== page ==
Amazon on fire

We are all familiar with the Amazon Rainforest.

  • It produces 6% of the world’s oxygen (not 20%)
  • It spans 9 different South American countries at a massive 5.5 million square kilometres
  • It’s an incredible biodiversity hotspot, with over 40,000 plant species and over 2.5 million insect species alone!
  • It’s also home to an estimated 21 million people including some tribes who have never made contact with the modern world
  • 80% of our foods (including coffee!) and 25% of medicines originated in the Amazon and we’ve only investigated around 1% of the species so far, so we’ve got heaps more to investigate
  • But we’d better hurry, it’s estimated that we’re losing 137 rainforest species per day to extinction
  • And the Amazon River contains more water than any other in the world

So it’s a really amazing place, with diverse life ranging from those surviving in the 1% light at the forest floor through to the many species at different levels of the canopy.


And it’s on fire.

To clarify, the Amazon regularly has fires, both from natural causes and from deforestation. However this year, and particularly the last few weeks, there have been significantly more fires and those fires have been more intense than most in previous years.

Climate scientists are suggesting that the increase in wildfires is partially due to local drought and dry conditions, but more likely to be a result of land mismanagement on the part of the Brazilian people and government as part of deforestation to create grazing land.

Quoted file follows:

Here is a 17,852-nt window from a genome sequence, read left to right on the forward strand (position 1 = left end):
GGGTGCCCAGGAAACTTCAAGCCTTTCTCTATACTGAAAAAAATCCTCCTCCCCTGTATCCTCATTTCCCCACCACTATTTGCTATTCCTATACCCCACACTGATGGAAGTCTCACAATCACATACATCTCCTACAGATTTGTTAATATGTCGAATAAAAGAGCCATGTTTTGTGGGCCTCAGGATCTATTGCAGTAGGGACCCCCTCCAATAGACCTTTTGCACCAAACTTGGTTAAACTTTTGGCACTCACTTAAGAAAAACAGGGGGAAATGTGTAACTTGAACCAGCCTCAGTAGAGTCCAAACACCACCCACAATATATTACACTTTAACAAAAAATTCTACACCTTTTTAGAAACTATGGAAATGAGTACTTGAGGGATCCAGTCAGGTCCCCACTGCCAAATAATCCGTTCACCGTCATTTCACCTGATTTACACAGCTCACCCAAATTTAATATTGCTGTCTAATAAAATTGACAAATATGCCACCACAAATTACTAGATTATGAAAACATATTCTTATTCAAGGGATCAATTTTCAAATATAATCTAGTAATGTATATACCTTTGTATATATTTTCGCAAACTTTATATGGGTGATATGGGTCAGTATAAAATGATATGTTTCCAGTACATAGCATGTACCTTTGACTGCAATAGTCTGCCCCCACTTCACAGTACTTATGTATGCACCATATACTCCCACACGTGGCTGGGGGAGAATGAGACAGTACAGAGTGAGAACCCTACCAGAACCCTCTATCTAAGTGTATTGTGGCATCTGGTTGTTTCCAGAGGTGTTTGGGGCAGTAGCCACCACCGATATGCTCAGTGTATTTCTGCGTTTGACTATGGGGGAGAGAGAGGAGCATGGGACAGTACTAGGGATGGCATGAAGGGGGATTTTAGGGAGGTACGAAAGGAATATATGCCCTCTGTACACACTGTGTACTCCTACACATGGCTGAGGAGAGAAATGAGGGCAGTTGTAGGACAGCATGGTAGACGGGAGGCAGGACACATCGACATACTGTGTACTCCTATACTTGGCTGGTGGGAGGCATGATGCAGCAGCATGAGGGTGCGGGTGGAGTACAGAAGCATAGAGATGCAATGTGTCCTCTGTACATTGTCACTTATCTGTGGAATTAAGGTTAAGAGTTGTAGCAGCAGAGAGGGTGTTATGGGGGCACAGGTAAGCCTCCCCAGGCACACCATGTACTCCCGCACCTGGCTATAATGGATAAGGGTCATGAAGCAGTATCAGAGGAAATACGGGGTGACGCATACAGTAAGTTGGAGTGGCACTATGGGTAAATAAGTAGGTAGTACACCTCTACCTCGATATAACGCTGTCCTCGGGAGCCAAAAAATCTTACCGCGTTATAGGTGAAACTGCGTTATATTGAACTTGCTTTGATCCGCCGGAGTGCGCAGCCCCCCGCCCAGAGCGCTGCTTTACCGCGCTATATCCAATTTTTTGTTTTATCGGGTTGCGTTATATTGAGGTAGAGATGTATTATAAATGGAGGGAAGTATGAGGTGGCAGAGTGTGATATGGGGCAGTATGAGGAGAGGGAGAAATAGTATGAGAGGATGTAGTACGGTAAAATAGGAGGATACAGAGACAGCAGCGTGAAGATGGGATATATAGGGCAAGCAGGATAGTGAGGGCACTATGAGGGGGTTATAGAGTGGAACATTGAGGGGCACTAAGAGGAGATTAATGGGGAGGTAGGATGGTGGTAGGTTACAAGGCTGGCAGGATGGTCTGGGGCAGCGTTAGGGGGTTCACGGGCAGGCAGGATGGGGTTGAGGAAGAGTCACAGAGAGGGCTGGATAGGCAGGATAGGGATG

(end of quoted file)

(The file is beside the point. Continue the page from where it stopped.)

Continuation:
Long-term, if this level of burning continues to significantly damage the forest, then we damage global biodiversity and risk losing an important carbon sink (area that takes in carbon via photosynthesis) and produce extra carbon through the fires themselves.

The rest of the world has tried to reduce the risk to the Amazon by threatening Brazil with trade sanctions dependant on the rainforest’s health. Brazil itself has already acted to reduce deforestation since 2004, so they have resources and a framework for combating this latest issue, should they choose to use them.

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